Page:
I mention Hawks and Wang specifically because these two articles are what inspired me to pursue new technologies as a method of engaging the public. I was an executive chef before I started at Cleveland State, and it was during that career that I learned that paradigmatic shifts that offend are exciting, progressive, and thought provoking shifts indeed. (I offer both farm-to-table fare and molecular gastronomy as examples.) As an undergraduate, I’ve been largely interested in the futures of anthropology and pedagogy, because I hope to one day be an educator, and I’d like to be using the newest and most effective forms of teaching available.
This is our contribution to the pedagogical movement that utilizes emerging technologies: As digital data amasses and file qualities increase in size, native data storage will continue to become more and more expensive to maintain, both financially and in terms of physical resources. Cloud storage is not the future – it is here now, and it will be around for decades to come. The benefits of cloud storage will not be new to my students – they may not even conceive of any other option. Mentorship-in-the-cloud must become the norm in order to increase throughput at the undergraduate and graduate level. One could feasibly prepare a student with minimal ethnographic instruction, and send them into the field for hands-on training. In fact, I intend to use this same system of data collation when I begin hiring local contacts as research assistants. I believe that this change - paradigmatic and technological - is inevitable.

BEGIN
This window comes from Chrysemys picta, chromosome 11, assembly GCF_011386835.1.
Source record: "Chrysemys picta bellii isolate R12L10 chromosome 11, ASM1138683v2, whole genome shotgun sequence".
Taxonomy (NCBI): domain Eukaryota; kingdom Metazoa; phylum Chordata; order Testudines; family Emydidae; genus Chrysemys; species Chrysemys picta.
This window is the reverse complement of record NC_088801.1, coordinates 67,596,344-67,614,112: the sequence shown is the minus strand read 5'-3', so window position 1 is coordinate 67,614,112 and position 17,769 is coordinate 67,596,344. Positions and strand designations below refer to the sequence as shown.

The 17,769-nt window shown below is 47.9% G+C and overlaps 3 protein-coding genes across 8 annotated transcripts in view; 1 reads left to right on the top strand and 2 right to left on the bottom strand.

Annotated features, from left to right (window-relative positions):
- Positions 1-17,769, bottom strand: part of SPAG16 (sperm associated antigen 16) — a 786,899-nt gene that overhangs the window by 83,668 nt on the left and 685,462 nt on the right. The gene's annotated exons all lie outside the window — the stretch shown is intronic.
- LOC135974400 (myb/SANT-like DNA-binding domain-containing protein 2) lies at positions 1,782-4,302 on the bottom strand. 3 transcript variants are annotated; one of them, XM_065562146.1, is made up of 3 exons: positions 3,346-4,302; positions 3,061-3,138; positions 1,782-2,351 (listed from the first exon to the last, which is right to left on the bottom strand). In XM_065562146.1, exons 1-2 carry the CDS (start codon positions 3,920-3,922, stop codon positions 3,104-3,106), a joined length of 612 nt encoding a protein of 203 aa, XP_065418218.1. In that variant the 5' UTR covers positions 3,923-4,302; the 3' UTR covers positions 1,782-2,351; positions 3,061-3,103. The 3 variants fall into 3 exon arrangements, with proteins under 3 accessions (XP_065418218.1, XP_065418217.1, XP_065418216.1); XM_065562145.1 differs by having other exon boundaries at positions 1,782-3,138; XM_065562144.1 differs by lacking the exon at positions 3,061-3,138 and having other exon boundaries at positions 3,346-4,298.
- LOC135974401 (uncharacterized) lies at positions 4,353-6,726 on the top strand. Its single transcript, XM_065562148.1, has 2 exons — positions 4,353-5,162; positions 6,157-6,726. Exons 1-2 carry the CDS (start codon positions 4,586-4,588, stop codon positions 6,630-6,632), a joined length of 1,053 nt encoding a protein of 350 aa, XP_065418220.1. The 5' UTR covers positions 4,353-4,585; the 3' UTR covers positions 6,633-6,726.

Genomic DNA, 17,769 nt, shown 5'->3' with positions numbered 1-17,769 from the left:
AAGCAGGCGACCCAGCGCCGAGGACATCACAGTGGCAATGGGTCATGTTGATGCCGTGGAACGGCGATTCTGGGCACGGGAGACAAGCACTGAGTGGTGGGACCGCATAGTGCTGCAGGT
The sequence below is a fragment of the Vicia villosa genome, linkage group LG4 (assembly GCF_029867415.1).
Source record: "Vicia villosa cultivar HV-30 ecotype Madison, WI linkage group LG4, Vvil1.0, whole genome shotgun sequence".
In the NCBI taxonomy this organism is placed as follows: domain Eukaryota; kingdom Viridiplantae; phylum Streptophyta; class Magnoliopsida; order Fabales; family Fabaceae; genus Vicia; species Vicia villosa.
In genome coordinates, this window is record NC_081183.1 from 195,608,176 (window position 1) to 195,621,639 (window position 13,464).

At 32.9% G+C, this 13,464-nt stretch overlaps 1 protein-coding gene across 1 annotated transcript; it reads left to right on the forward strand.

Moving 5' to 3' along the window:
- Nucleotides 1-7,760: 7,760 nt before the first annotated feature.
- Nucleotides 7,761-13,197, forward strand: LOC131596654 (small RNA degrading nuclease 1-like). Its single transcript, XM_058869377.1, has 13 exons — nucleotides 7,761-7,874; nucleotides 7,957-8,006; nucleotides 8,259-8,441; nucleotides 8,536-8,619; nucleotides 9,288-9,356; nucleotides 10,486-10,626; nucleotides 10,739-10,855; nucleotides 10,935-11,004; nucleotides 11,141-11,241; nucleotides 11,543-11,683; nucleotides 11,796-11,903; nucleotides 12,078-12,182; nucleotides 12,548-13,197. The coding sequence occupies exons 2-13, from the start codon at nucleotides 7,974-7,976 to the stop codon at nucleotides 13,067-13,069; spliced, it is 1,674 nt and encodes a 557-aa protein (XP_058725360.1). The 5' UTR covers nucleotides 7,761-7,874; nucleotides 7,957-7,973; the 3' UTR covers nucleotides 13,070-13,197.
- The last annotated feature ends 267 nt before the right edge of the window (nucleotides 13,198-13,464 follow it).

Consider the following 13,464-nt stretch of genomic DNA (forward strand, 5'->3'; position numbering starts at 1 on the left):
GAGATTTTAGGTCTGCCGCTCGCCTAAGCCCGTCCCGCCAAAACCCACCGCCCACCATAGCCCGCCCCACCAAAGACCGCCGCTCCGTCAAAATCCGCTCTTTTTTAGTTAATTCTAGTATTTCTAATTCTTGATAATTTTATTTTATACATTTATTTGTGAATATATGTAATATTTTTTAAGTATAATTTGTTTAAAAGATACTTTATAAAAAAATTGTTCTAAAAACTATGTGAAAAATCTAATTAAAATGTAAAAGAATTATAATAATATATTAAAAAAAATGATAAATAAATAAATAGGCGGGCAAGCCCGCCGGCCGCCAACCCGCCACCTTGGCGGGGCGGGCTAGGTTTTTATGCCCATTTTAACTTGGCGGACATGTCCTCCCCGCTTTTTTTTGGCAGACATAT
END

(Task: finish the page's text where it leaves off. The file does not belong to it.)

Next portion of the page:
2011 What's wrong with anthropology?. anthropologies. http://www.anthropologiesproject.org/2011/10/whats-wrong-with-anthropology.html (accessed September 19, 2013).
2012 Writing Live Fieldnotes: Towards a More Open Ethnography. Ethnography Matters. http://ethnographymatters.net/2012/08/02/writing-live-fieldnotes-towards-a-more-open-ethnography/ (accessed September 19, 2013).